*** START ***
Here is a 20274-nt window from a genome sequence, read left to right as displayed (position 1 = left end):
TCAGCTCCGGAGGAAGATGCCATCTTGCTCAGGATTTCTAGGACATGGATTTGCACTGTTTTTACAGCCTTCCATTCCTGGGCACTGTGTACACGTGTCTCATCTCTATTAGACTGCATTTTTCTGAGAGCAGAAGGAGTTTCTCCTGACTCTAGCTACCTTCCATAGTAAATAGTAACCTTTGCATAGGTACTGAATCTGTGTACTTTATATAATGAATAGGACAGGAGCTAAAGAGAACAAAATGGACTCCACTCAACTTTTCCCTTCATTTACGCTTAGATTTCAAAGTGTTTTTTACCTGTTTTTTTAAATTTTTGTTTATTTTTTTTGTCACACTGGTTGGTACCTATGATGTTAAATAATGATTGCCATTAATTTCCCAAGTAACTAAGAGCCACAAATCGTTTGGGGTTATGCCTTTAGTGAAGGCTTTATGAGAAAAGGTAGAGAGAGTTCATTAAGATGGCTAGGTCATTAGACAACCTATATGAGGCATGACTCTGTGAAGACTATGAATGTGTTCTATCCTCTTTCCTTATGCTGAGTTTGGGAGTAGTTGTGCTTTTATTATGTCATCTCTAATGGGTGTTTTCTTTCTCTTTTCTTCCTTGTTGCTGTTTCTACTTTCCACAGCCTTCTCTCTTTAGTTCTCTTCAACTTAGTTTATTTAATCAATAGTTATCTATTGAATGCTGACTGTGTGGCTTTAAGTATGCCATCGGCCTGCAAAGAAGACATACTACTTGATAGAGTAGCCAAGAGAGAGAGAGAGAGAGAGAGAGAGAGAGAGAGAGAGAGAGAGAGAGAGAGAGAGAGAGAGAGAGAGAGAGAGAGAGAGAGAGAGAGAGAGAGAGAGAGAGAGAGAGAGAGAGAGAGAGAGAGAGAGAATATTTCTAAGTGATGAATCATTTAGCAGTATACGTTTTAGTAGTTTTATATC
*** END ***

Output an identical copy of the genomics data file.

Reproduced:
Here is a 20274-nt window from a genome sequence, read left to right as displayed (position 1 = left end):
TCAGCTCCGGAGGAAGATGCCATCTTGCTCAGGATTTCTAGGACATGGATTTGCACTGTTTTTACAGCCTTCCATTCCTGGGCACTGTGTACACGTGTCTCATCTCTATTAGACTGCATTTTTCTGAGAGCAGAAGGAGTTTCTCCTGACTCTAGCTACCTTCCATAGTAAATAGTAACCTTTGCATAGGTACTGAATCTGTGTACTTTATATAATGAATAGGACAGGAGCTAAAGAGAACAAAATGGACTCCACTCAACTTTTCCCTTCATTTACGCTTAGATTTCAAAGTGTTTTTTACCTGTTTTTTTAAATTTTTGTTTATTTTTTTTGTCACACTGGTTGGTACCTATGATGTTAAATAATGATTGCCATTAATTTCCCAAGTAACTAAGAGCCACAAATCGTTTGGGGTTATGCCTTTAGTGAAGGCTTTATGAGAAAAGGTAGAGAGAGTTCATTAAGATGGCTAGGTCATTAGACAACCTATATGAGGCATGACTCTGTGAAGACTATGAATGTGTTCTATCCTCTTTCCTTATGCTGAGTTTGGGAGTAGTTGTGCTTTTATTATGTCATCTCTAATGGGTGTTTTCTTTCTCTTTTCTTCCTTGTTGCTGTTTCTACTTTCCACAGCCTTCTCTCTTTAGTTCTCTTCAACTTAGTTTATTTAATCAATAGTTATCTATTGAATGCTGACTGTGTGGCTTTAAGTATGCCATCGGCCTGCAAAGAAGACATACTACTTGATAGAGTAGCCAAGAGAGAGAGAGAGAGAGAGAGAGAGAGAGAGAGAGAGAGAGAGAGAGAGAGAGAGAGAGAGAGAGAGAGAGAGAGAGAGAGAGAGAGAGAGAGAGAGAGAGAGAGAGAGAGAGAGAGAGAGAGAGAGAATATTTCTAAGTGATGAATCATTTAGCAGTATACGTTTTAGTAGTTTTATATC